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Journal 2
LIKE PRISON WITH SUNSETS
Day 20 Eagle Eye Road to Tonopah
Today: 24 miles cumulative: 396

The day starts out like I am going to work. This at times is like any other kind of routine. A long hot day in the sun, just work. Someone once told me this walk would be like a prison sentence, and I said, yes it would be, but I like prison with sunsets. There are mountains to make it a little less painful too. Bighorn Peak, the same name as a mountain near my home in Wyoming. No lunch break at this job, I’m down to trail mix and water until Tonopah. Sometime after sunset.

Indian School road is all dirt and there are no cars, so although the day is long, it is quiet too. Saddle Mountain is to my right, dramatic spires like Gaudi's Cathedral in red sandstone. Volcanoes. I never noticed that half the hills in the West are old volcanoes. On the other side of one of these pumice hills Cain and Darlene are collecting rocks and watching the sun set from the back of a white pickup truck. Cain is cleaning his chain saw, its his business he says and produces a 5 photos of palm trees. Tallest trees I ever worked on, a tiny dot and chain saw hanging by a rope. He is proud of his job. Darlene picks up any rock with color, she says shes going to use them in her garden. Her shirt says "Only The Strong Survive." They tell me they got married at a drive through chapel in Las Vegas. "I swear it was a McDonalds. They asked if I wanted a hamburger, I said Yes, and next thing I knew i was married." They are both laughing. They are headed back to Salome, and they say I can come visit anytime. "Adios amigo." Back down Indian School Road, the home stretch, prison is not so hard with sunsets like these. A boy with a metal halo screwed into his head is playing with a BB gun when I walk by his house. His dog barks and he begins to shoot it. He is still shooting it after I walk by and he doesn’t stop. His mother stands on the doorstep watching me with her hands on her hips, palms out. In their yard, a huge Saguaro cactus, tilts into the blues that come after sunset. My blisters are back when I get into Tonopah, but I haven't felt them, this is the best I’ve felt at the end of a day since I started.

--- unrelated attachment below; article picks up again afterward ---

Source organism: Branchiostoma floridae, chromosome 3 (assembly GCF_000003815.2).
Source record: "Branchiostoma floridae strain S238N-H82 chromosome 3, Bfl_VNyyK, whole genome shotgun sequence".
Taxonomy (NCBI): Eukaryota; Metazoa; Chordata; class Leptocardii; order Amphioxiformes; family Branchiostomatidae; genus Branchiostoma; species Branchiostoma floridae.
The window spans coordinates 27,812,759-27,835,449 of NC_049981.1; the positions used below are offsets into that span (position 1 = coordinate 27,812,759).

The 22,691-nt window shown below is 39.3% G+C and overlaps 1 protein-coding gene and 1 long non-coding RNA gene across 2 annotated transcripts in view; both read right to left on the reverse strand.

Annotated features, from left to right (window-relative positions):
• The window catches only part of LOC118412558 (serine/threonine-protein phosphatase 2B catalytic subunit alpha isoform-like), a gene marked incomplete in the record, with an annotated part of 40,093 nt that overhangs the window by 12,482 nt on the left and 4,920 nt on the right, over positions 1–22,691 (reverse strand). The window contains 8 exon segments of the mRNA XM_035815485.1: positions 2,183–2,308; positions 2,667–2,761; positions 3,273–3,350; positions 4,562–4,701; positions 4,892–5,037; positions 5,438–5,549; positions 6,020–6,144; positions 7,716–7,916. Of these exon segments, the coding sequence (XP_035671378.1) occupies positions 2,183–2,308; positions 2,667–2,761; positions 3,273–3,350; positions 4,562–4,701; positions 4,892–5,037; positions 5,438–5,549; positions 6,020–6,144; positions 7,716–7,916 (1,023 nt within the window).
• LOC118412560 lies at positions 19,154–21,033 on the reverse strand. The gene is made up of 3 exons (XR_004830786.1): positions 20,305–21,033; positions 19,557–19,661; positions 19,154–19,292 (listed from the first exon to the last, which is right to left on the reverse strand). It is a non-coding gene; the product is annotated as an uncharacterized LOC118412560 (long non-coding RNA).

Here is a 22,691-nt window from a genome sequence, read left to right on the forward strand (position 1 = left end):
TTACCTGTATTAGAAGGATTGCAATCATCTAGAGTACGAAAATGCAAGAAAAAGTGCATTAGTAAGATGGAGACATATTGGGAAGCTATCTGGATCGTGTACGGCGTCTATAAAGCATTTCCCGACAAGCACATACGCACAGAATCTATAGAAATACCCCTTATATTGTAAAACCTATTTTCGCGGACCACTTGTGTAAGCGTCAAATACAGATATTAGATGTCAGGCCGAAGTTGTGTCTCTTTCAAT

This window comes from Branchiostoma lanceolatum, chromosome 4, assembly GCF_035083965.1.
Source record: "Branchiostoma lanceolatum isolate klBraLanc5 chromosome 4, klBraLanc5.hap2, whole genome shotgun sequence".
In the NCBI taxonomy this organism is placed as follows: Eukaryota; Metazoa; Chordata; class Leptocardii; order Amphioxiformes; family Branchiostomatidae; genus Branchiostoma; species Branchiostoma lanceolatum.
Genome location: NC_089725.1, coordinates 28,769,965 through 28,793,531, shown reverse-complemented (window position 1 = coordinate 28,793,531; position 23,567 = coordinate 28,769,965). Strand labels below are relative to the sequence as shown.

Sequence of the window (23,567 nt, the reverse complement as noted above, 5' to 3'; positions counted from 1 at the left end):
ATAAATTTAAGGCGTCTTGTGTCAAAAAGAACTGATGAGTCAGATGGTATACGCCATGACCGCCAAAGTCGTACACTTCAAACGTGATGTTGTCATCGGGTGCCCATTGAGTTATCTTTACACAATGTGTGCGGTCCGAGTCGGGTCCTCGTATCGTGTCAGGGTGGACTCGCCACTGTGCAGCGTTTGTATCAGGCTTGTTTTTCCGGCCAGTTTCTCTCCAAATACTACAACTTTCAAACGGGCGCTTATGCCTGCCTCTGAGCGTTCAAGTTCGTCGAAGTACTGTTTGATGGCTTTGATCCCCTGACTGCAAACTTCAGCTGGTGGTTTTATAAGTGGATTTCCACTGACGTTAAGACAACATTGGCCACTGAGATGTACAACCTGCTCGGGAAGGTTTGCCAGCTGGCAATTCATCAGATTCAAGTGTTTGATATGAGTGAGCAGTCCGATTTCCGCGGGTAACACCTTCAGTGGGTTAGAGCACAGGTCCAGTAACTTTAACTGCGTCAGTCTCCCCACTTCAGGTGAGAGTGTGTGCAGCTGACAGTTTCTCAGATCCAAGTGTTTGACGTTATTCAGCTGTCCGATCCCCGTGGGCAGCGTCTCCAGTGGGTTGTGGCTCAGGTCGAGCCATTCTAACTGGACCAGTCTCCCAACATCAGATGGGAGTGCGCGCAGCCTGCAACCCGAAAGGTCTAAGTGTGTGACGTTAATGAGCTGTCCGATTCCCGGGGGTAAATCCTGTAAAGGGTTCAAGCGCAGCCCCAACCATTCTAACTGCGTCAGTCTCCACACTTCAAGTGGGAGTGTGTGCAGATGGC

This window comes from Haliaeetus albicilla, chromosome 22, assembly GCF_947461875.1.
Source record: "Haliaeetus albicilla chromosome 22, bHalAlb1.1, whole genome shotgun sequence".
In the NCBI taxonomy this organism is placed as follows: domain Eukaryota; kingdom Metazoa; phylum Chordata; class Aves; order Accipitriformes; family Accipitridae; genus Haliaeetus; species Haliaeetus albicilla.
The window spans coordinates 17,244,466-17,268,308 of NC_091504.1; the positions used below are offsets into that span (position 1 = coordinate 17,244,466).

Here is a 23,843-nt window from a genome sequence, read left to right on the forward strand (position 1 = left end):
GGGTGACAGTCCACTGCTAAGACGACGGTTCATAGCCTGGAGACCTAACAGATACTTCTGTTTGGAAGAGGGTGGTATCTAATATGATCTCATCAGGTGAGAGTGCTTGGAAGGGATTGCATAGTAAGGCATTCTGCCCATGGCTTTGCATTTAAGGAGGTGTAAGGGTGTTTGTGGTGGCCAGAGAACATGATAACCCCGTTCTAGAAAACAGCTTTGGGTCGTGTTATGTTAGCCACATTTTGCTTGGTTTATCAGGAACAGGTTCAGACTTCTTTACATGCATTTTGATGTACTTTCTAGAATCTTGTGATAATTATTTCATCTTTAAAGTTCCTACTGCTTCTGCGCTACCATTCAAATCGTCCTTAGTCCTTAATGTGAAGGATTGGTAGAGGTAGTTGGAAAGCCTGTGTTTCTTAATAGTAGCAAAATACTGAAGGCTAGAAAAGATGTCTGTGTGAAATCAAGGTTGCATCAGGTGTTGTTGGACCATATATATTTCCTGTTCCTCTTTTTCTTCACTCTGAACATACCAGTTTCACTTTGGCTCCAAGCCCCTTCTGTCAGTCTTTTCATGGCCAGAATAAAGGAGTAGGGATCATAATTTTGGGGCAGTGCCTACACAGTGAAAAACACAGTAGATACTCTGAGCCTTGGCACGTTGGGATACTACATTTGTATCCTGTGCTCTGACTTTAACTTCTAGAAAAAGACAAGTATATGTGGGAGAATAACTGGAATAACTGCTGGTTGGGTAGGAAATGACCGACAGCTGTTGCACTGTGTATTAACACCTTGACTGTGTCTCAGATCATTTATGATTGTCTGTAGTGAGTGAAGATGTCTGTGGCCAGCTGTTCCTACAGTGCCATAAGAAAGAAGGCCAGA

Tonopah Joe's Truck stop is the perfect place to loiter. I can stay as long as I need to, they are open all night, and there are plenty of characters to watch in here. A juke box is silent so I feed it and find George Straight. If I hurry I can still make Cheyenne, a song about the one who leaves his girl to keep riding and dies. "There's somebody new and he sure ain't no rodeo man. I said I’m sorry its come down to this, there’s so much about you that I’m gonna’ miss, but its all right baby if I hurry I can still make Cheyenne." Will I lose the girl because of my Rodeo? More country music, nostalgia for a past I never had. I wear a cowboy hat everyday, I never even thought about having one growing up, it was only after I went away that I began to Romanticize Wyoming and the cowboy. America's one hero, the last great myth, big billboards of Marlboro men, just a little dirty around a campfire in the Utah desert. In the real world they are underpaid and over worked, no red rock back drop and less and less horses. The pickup truck today's horse. But I still like the picture, I still want to be the man in the hat.

The man who serves the coffee has a cajun accent I can barely understand, velvet paintings of matadors on the walls, 4 hours of coffee and writing and rodeo songs and watching tired waitresses. A very large man outside offers Cosmo some gravy for her dog food, which she has not touched. His hat says " I love cooked animals." The gravy suddenly makes Cosmo hungry, the bowl is licked clean. "You can sleep out behind them old ruins over across the street, I been here long enough I done it myself a time or 2." First a trip to the hot springs, they are closing but let me in for an hour alone under the stars. Back to the womb. Total vertigo. "What if I defy everything, including gravity and fear." Alissa's words. I have run those words through my head everyday since I heard them, that night in Santa Fe. They are the words I try to use to break out of prison. No gravity, no fear. These are my goals, then there will be no prison. Only sunsets.